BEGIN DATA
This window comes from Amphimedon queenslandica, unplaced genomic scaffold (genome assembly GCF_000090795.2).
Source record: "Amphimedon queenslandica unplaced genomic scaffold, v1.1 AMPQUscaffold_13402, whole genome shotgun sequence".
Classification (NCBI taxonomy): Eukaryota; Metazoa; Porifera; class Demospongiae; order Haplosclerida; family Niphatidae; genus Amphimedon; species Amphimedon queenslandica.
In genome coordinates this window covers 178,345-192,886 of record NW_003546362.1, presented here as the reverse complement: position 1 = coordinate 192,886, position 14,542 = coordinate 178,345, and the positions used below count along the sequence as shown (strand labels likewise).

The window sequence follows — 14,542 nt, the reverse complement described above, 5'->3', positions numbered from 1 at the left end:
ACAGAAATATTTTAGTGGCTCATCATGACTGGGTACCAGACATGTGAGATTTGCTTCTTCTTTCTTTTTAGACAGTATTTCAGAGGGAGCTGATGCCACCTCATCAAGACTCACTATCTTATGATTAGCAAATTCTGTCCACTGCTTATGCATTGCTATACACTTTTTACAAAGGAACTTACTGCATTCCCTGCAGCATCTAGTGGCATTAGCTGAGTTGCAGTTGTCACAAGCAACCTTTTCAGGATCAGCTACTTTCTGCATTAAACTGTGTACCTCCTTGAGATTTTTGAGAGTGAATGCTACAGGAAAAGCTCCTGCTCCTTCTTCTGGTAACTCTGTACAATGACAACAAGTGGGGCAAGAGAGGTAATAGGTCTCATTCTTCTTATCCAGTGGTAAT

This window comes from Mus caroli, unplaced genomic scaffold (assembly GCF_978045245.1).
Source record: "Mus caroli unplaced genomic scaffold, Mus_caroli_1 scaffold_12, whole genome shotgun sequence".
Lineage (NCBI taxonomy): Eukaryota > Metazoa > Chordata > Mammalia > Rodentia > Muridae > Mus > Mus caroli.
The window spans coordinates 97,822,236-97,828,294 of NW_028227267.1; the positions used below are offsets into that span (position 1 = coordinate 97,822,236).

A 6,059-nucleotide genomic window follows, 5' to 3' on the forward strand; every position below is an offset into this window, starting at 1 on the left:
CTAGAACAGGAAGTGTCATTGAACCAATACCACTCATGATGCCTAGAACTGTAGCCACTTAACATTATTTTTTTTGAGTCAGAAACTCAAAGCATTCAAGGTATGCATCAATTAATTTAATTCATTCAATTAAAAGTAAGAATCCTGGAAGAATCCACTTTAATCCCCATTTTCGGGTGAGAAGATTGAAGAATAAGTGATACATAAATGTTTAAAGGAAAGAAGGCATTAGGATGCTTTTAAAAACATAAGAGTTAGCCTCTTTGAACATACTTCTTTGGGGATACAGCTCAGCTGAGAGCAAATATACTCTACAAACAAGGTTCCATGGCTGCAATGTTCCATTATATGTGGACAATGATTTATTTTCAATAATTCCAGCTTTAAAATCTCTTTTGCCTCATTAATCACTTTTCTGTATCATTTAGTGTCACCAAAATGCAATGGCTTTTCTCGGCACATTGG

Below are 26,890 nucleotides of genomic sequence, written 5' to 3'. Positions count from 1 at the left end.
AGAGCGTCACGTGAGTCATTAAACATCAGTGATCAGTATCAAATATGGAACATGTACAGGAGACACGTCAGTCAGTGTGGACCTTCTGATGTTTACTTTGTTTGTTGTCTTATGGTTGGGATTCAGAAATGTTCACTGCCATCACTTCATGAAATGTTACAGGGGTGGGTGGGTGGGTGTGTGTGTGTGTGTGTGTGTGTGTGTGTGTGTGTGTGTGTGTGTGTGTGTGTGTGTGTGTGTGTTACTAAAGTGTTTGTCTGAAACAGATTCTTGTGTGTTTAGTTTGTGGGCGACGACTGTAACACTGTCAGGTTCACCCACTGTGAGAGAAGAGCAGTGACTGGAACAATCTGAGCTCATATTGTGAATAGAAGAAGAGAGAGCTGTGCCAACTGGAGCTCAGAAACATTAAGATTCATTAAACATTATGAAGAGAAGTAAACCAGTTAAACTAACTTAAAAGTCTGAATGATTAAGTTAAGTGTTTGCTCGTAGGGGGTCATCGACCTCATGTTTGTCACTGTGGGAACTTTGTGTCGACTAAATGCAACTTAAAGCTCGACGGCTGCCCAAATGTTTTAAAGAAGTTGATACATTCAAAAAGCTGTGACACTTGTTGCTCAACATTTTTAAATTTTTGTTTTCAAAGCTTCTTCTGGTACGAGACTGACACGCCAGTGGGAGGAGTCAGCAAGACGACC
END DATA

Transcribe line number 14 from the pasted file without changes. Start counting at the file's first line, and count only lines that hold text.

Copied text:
AGAGCGTCACGTGAGTCATTAAACATCAGTGATCAGTATCAAATATGGAACATGTACAGGAGACACGTCAGTCAGTGTGGACCTTCTGATGTTTACTTTGTTTGTTGTCTTATGGTTGGGATTCAGAAATGTTCACTGCCATCACTTCATGAAATGTTACAGGGGTGGGTGGGTGGGTGTGTGTGTGTGTGTGTGTGTGTGTGTGTGTGTGTGTGTGTGTGTGTGTGTGTGTGTGTGTGTGTTACTAAAGTGTTTGTCTGAAACAGATTCTTGTGTGTTTAGTTTGTGGGCGACGACTGTAACACTGTCAGGTTCACCCACTGTGAGAGAAGAGCAGTGACTGGAACAATCTGAGCTCATATTGTGAATAGAAGAAGAGAGAGCTGTGCCAACTGGAGCTCAGAAACATTAAGATTCATTAAACATTATGAAGAGAAGTAAACCAGTTAAACTAACTTAAAAGTCTGAATGATTAAGTTAAGTGTTTGCTCGTAGGGGGTCATCGACCTCATGTTTGTCACTGTGGGAACTTTGTGTCGACTAAATGCAACTTAAAGCTCGACGGCTGCCCAAATGTTTTAAAGAAGTTGATACATTCAAAAAGCTGTGACACTTGTTGCTCAACATTTTTAAATTTTTGTTTTCAAAGCTTCTTCTGGTACGAGACTGACACGCCAGTGGGAGGAGTCAGCAAGACGACC